Still, the inactivity grated. One does not save one's country from flesh-hungry, probe-happy alien monsters - or worse, Americans - by waiting. As I drummed my fingers beside a stubbornly empty radar display, a message came in from my deputy, currently in charge of our Pacific forces.
Our visitors! The aliens had somehow misinterpreted our map references and sent their diplomatic mission to the wrong side of the country, right into the teeth of those among my men who could almost look out across the Okhotsk and see the smoke rising still from where Tokyo burned.

Within seconds I had composed a communique. "DO NOT ENGAGE!". I later learned from General Crowthenko that my message had reached him at almost the exact same time the alien vessel had reached the ground, at 160kph, trailing smoke and pieces of Russian interceptor rockets. An act of war against an alien power of unknown strength and disposition. Our administration's first days could not be considered an unmitigated success.

Not that they had been a total failure either, I learned upon returning to the Duma. Agents I had deployed in Belarus and the Ukraine had acted as intermediaries for Ambassador Kellzlov and secured alliances for us in both countries. Germany had agreed to launch a Russian satellite to spread costs between our countries. China too was smiling at us, no doubt their attitude buoyed by the crate of vodka we sent to their head of state.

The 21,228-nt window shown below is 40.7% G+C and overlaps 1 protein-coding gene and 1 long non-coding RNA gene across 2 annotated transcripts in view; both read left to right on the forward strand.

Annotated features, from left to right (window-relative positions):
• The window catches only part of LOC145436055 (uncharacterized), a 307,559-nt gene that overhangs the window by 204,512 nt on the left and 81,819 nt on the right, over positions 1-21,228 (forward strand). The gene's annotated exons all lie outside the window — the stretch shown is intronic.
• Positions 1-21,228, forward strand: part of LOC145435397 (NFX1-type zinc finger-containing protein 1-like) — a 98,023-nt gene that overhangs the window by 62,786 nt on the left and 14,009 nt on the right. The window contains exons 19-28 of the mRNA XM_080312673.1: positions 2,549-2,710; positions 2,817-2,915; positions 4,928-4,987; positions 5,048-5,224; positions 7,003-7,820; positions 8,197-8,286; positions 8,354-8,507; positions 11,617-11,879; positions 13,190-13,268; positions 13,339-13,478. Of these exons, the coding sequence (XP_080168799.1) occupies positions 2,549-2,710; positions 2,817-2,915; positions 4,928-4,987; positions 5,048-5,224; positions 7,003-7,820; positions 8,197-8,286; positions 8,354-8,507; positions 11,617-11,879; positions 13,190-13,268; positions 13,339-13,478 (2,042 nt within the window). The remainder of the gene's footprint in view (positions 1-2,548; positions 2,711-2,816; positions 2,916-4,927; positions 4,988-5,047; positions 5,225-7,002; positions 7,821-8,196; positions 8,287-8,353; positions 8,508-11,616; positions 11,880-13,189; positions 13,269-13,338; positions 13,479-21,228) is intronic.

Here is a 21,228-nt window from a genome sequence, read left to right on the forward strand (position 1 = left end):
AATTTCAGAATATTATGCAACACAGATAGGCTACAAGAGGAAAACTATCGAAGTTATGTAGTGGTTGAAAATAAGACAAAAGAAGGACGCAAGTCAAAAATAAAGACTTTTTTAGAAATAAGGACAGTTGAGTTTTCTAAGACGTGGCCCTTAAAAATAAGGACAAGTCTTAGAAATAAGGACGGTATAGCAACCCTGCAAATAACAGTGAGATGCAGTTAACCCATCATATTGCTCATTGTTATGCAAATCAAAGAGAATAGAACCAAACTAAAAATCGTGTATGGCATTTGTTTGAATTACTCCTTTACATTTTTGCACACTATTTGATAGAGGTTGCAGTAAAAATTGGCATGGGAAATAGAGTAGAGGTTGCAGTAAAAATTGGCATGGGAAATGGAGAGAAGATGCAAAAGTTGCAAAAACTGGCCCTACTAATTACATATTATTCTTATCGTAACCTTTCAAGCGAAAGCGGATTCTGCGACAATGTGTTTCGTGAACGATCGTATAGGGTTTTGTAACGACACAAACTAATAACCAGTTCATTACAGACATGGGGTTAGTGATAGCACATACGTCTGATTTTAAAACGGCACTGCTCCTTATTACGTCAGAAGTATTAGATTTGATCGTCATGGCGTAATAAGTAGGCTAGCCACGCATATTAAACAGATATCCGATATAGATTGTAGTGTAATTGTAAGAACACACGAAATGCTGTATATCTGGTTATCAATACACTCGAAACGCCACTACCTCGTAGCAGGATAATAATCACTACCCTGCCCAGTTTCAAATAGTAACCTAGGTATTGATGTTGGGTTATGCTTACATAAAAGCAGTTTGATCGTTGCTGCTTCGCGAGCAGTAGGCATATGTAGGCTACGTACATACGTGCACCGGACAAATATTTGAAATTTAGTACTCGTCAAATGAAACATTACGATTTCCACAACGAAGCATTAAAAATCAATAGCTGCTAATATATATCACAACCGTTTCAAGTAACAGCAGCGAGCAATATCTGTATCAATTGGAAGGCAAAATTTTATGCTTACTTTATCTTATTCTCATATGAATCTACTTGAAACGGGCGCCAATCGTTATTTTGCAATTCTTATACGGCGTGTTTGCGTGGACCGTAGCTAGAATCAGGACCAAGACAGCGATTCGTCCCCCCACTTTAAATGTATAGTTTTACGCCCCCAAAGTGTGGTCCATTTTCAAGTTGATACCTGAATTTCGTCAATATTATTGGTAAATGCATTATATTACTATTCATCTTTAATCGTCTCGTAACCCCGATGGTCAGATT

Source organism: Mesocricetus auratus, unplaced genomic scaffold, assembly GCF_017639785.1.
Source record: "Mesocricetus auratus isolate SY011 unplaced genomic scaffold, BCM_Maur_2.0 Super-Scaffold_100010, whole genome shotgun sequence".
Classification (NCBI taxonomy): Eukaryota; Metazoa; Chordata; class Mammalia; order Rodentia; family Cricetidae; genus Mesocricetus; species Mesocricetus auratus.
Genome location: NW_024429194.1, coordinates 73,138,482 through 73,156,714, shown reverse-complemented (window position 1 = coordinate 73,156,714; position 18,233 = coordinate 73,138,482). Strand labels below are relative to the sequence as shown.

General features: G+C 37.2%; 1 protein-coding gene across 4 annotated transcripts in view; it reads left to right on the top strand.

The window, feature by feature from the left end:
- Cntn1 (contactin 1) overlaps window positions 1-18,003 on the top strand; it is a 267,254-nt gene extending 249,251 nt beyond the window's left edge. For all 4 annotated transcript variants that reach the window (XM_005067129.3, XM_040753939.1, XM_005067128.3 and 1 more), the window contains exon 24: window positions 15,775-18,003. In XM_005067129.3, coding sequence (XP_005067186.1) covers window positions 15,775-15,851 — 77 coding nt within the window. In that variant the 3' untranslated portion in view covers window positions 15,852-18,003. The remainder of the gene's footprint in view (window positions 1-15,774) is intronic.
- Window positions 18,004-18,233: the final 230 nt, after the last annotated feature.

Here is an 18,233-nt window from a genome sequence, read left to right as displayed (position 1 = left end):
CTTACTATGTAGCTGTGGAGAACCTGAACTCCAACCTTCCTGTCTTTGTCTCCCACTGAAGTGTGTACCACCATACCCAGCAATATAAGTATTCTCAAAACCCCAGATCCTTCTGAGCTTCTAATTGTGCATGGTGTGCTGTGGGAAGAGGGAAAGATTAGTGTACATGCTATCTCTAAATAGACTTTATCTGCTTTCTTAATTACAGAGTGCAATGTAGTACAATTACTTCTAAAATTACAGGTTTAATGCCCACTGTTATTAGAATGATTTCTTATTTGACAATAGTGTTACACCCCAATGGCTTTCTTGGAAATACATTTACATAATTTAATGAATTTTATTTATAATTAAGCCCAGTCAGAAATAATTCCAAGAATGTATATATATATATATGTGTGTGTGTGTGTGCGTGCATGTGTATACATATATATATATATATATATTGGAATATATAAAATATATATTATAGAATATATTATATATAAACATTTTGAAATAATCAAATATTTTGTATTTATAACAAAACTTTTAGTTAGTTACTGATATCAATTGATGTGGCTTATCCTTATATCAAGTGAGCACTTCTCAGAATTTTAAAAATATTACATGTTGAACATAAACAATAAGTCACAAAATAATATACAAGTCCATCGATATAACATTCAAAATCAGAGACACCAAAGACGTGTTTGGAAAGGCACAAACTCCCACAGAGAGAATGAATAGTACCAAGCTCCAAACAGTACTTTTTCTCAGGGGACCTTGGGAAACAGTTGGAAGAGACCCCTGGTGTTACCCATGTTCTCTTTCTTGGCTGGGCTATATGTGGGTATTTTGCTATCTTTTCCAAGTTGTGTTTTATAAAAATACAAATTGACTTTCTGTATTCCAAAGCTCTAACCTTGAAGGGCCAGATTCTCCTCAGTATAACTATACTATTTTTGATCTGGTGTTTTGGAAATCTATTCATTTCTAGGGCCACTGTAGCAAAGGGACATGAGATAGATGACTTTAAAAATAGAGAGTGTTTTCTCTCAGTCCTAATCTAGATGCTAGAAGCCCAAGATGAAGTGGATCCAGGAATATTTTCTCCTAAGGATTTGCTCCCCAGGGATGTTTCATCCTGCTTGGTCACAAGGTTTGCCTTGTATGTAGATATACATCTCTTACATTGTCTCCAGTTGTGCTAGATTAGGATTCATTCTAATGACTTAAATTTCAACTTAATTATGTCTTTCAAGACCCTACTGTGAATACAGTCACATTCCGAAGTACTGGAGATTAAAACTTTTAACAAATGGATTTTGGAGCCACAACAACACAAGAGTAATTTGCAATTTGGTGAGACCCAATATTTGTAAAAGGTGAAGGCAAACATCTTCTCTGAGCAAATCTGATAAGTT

("From Russia With Love", each bottle was labelled. It was Kellzlov's idea, but it was unanimously approved.  It just seemed so right to greet our Chinese friends with a title ripped straight from imbecilic anti-Communist screeds featuring a quite literally glorified alcoholic. All that stopped those appalling movies from qualifying as undiluted capitalist propaganda was their need to feed the Westerner's obsession with tits.)

Soon enough, more alien messages were coming in, along with more alien craft. One of the former was from our erstwhile tentative allies ("The New Love Republic", our translators said. How did they keep a straight face? How did they keep their jobs?). Unsurprisingly, they were enraged over the loss of their craft, and demanded to know whether our intentions were hostile. But another alien force (Government? Species? To this day I do not know) had made contact as well, offering to abduct our enemies. Who had sent this? Were they serious? Did we even have any enemies, or at least any enemies we despised so much we would sell them out to aliens of unknown motives and feeding habits?